If you are an SEO, business owner, or just can’t seem find exactly what you need on a search engine a Boolean operator can help you quickly narrow search results to become more specific to what you need.
For example, maybe you are looking to buy a new pair of Nike shoes and have an Amazon gift card that you’d like to use. Let’s put a quick Boolean search in place to limit our results to the Amazon website and Nike shoes. Here is what your search would look like:
site:amazon.com “Nike shoes“
Once you enter this string into Google, Yahoo, or Bing wala! Your results show only pages on Amazon selling Nike shoes. One small quark you may notice is that Google ads will not obey these operators so you will need to ignore both shopping and search ads.
Now that you understand the basic principle lets dig and take a look at some of the operators you might use. Below is a table of Boolean terms that you can use to quickly narrow in your searches.
Boolean SEO Searches For Outreach
If you’re looking to start an outreach campaign for SEO visibility there is no better way that I can think of than a good site operator. Let’s start by narrowing our search to specific keywords and website types. Try out the exact query string below.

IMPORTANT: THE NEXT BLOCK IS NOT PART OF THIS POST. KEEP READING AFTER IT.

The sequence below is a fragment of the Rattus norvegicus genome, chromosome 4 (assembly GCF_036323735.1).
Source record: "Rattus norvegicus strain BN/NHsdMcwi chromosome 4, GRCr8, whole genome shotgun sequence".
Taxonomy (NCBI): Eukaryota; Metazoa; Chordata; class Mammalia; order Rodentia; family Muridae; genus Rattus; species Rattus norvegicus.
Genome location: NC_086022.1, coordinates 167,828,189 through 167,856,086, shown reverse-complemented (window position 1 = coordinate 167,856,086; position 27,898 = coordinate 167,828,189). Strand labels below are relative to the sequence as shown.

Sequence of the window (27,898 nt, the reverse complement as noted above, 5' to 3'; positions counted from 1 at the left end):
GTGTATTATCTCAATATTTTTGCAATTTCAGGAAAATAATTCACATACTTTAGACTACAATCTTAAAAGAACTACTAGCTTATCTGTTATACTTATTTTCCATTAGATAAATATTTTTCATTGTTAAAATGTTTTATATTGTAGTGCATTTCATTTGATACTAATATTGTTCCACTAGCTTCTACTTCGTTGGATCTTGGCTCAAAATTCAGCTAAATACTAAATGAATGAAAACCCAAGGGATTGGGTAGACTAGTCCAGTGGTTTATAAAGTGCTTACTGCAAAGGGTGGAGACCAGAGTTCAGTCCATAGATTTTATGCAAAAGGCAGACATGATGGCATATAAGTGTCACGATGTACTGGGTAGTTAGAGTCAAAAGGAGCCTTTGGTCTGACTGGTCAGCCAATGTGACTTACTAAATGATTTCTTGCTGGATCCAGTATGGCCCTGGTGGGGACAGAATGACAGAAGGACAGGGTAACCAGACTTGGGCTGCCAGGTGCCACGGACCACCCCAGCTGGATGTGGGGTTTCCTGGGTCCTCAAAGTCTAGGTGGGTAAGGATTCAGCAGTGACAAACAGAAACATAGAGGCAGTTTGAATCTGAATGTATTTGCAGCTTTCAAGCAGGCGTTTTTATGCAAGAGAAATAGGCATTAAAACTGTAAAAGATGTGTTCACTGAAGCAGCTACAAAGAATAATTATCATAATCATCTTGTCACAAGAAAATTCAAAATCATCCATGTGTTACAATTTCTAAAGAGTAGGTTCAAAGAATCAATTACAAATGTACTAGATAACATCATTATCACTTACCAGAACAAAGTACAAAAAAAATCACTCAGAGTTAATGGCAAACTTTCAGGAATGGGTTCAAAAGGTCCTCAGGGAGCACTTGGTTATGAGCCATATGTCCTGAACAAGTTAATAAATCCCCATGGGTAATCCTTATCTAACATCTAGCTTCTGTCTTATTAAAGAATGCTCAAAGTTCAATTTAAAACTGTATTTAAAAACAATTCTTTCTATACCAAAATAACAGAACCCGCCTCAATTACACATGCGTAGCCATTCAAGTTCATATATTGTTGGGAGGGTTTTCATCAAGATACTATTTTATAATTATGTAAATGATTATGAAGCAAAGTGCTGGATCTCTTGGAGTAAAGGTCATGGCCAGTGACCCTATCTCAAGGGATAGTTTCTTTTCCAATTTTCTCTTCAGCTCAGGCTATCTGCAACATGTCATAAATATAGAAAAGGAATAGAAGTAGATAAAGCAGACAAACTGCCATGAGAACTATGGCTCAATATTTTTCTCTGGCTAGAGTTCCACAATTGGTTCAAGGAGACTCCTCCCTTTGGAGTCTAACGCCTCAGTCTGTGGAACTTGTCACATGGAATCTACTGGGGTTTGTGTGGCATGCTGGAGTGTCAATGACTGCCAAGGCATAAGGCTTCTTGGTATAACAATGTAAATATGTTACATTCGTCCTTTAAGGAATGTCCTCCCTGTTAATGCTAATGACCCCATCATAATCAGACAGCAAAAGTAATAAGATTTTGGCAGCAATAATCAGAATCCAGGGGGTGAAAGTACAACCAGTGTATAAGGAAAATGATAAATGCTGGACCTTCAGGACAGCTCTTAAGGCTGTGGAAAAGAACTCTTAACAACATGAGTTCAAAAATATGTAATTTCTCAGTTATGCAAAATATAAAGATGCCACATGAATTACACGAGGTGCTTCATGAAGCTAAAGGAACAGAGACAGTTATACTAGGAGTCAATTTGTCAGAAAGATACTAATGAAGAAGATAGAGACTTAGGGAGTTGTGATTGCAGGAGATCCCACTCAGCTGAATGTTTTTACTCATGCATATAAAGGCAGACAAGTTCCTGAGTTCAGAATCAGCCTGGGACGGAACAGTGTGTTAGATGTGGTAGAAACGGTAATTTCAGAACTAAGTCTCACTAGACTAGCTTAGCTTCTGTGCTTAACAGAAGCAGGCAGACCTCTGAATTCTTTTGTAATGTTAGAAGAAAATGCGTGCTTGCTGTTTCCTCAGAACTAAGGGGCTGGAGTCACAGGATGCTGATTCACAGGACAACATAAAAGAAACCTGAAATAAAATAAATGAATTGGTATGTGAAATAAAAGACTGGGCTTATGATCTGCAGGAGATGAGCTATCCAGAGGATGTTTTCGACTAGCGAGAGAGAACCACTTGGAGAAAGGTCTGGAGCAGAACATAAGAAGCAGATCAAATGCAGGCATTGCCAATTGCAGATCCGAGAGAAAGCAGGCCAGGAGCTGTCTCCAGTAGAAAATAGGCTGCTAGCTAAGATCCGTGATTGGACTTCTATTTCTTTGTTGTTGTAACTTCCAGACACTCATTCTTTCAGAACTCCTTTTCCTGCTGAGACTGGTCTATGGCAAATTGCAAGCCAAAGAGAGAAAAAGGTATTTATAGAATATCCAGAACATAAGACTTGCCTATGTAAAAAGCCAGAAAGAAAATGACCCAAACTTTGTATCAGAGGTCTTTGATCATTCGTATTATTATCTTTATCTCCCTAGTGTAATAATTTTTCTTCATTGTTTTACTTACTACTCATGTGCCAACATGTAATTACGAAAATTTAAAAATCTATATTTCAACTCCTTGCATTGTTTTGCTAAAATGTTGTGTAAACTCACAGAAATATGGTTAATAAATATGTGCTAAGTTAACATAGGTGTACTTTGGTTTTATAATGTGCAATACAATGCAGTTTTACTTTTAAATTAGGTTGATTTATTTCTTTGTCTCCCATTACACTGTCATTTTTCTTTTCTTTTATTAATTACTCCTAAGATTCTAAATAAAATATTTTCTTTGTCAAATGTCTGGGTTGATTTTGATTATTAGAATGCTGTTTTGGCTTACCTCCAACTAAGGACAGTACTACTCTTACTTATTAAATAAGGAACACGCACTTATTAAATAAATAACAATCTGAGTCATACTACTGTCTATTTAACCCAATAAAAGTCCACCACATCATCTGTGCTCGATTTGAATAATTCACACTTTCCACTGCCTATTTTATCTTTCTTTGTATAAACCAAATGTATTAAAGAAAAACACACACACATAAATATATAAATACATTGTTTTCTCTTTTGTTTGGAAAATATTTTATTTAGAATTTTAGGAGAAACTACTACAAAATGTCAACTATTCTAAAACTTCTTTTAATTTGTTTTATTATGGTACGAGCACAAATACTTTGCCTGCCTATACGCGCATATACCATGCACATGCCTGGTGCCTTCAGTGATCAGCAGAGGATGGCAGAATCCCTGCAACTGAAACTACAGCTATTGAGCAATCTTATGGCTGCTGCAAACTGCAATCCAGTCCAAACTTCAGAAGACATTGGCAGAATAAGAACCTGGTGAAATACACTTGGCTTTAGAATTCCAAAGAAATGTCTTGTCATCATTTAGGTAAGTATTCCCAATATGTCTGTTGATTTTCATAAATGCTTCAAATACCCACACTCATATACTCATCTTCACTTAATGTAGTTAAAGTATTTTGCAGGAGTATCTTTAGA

how to lose weight site:.edu
how to lose weight site:.edu
how to lose weight site:.org
and change that to
how to lose weight site:.us
Notice how the results change to display only those domain types.
Let’s say you’re still not getting the results you need and want to limit your search to .org sites that are blog and looking for content. No problem. There is a simple query string we can use below.
how to lose weight site:.com inurl:blog intitle:write for us
Notice that most of the results are looking for guest writers to contribute quality content to their website. This is a great way to find websites that you can become a contributor and gain visibility.
List of Boolean Search Terms
Ready to get creative and try out a few yourself? Below is a list of different terms you can use in search engines. Use one by itself or combine multiple operators to narrow your results and find exactly what you need.
|AND||Includes every keyword entered. Google adds this by default between search terms|
|OR||Includes one or more keywords used in search results (SERPs). Has a precedence over AND|
|–||Excludes criteria from Google. Use “NOT” for other search engines.|
|site:||Displays search results that are limited to a specific website|
|intitle:||Look for specific keywords in page title tag|
|Inurl:||Displays results that have specific keywords in the website URL|
|“___“||Quotation marks will search for specific terms|
|filetype:||Displays results for specific file types search as pdf, doc, jpg, etc.|
|(___)||Parentheses will group search terms/keywords. Google does not support this operator but other search engines may.|
|related:||The related operator helps find websites that are similar to the specified URL. This is a good way to find competitor sites.|